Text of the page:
Living Library

Infectious Keratitis

CLINICAL DESCRIPTION:
Infectious keratitis refers to a family of conditions associated with microbial invasion of the corneal epithelium and stroma. The appearance can vary widely depending on the infecting organism and the stage of the disease at the time of presentation. The microorganisms most commonly isolated in cases of contact lens associated microbial keratitis are Pseudomonas and Serratia species. Typically there is significant necrosis of tissue and associated inflammation. Corneal ulceration, loss of epithelium with underlying stromal infiltrate, characterizes the classic presentation. Associated anterior chamber inflammation is common. The possibility of permanent visual loss from corneal scarring or perforation makes microbial keratitis the most devastating complication of contact-lens wear.
SYMPTOMS:
Microbial keratitis is associated with several rapidly developing symptoms. Initial awareness and irritation often progress in a matter of hours into pain and photophobia. Lacrimation is often profuse and there may also be purulent discharge. The eye is intensely red and the surrounding tissue is typically inflamed and swollen. Pain is usually sufficient to prompt the patient to seek professional care.
INCIDENCE: 
The incidence of infectious keratitis is quite low, however, contact lens wear, and particularly the overnight wear of contact lenses, is the main predisposing factor in its occurrence. The risk of corneal infection among contact-lens wearers is about 80 times that among healthy non-wearers. The generally accepted incidence among people who wear hydrogel contact lenses on an overnight basis is 20 in 10,000. By comparison, the incidence in people wearing soft contact lenses on a daily wear basis is approximately 4 in 10,000, and when rigid contact lenses are worn on a daily wear basis approximately 1 in 10,000. Although the introduction of disposable contact lenses did not decrease the risk of microbial keratitis it is hoped that silcone containing hydrogel lenses will make overnight wear of lenses safer.
ETIOLOGY:
It is generally accepted that a break in the epithelium is a prerequisite for establishment of microbial keratitis. That is to say, the intact epithelium presents a formidable defense against such invasion. In addition, an organism capable of invading and colonizing the tissue must be present. There are numerous risk factors that have been associated with infectious keratitis, most of which can be directly related to increased risk of epithelial break (e.g. trauma to the cornea) and/or increased likelihood of presence of infectious microorganisms (e.g. contaminated solutions, immune compromise).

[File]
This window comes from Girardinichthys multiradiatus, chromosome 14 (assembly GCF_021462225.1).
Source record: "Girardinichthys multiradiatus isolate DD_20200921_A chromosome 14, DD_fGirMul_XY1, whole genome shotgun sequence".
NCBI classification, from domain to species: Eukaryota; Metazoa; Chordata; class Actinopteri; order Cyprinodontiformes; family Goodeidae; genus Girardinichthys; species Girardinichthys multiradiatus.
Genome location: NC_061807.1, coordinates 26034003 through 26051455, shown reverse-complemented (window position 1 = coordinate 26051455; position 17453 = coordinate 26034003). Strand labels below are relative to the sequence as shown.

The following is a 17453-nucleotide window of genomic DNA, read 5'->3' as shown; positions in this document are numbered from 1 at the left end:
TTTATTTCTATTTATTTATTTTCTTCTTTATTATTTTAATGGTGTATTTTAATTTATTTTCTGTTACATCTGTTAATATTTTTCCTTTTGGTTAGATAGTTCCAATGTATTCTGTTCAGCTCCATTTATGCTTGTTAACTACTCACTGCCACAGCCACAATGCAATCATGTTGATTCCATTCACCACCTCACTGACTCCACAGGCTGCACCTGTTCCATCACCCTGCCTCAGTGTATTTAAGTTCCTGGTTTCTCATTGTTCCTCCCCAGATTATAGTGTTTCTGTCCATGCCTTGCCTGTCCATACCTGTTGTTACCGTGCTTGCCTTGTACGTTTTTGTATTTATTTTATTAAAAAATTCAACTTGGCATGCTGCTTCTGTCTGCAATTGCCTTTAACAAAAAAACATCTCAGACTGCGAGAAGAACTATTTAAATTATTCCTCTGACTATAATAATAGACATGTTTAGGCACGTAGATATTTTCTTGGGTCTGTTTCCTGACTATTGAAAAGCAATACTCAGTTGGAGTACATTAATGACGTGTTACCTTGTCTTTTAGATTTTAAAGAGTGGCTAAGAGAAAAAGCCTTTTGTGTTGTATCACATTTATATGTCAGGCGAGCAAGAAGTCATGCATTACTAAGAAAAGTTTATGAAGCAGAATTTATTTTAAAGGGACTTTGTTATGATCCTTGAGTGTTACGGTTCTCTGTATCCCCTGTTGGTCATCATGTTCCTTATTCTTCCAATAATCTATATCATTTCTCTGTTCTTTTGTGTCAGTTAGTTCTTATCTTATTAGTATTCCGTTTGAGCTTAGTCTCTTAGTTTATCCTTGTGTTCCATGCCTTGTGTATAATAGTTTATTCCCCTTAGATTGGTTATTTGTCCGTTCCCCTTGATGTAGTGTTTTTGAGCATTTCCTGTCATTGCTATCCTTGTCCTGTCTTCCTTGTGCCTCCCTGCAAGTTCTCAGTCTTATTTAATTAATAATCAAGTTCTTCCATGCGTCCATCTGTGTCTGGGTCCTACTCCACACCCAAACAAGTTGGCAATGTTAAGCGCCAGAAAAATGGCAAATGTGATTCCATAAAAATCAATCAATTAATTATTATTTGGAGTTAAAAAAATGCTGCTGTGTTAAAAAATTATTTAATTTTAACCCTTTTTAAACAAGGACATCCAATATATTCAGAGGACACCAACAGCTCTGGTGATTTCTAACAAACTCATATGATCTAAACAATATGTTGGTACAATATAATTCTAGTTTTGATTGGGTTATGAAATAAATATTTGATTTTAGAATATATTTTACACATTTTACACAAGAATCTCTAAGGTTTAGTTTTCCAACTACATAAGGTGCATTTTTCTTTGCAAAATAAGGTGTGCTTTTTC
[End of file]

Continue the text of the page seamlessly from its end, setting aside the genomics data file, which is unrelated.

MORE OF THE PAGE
Given the frequency with which epithelial breaks occur, for any of a multitude of reasons, and the ubiquitous nature of potentially pathological organisms, it is difficult to establish why a particular cornea becomes infected when so many other corneas, similarly at risk, do not.
MANAGEMENT:
There are currently two controversies regarding the management of infectious keratitis. The first has to do with the role of laboratory testing. The second is over the choice of first line treatment.
Traditionally, laboratory work up including cytology, cultures and sensitivities had been considered essential and standard of care. More recently, the relevance and feasibility of such work up have been questioned, particularly in light of the success of empirical treatment. Current thinking includes the strategy of conducting laboratory work up if initial empirical therapy fails to show improvement in 24 to 48 hours. On the other hand, there are still many authorities that recommend routine culturing of any suspect lesion.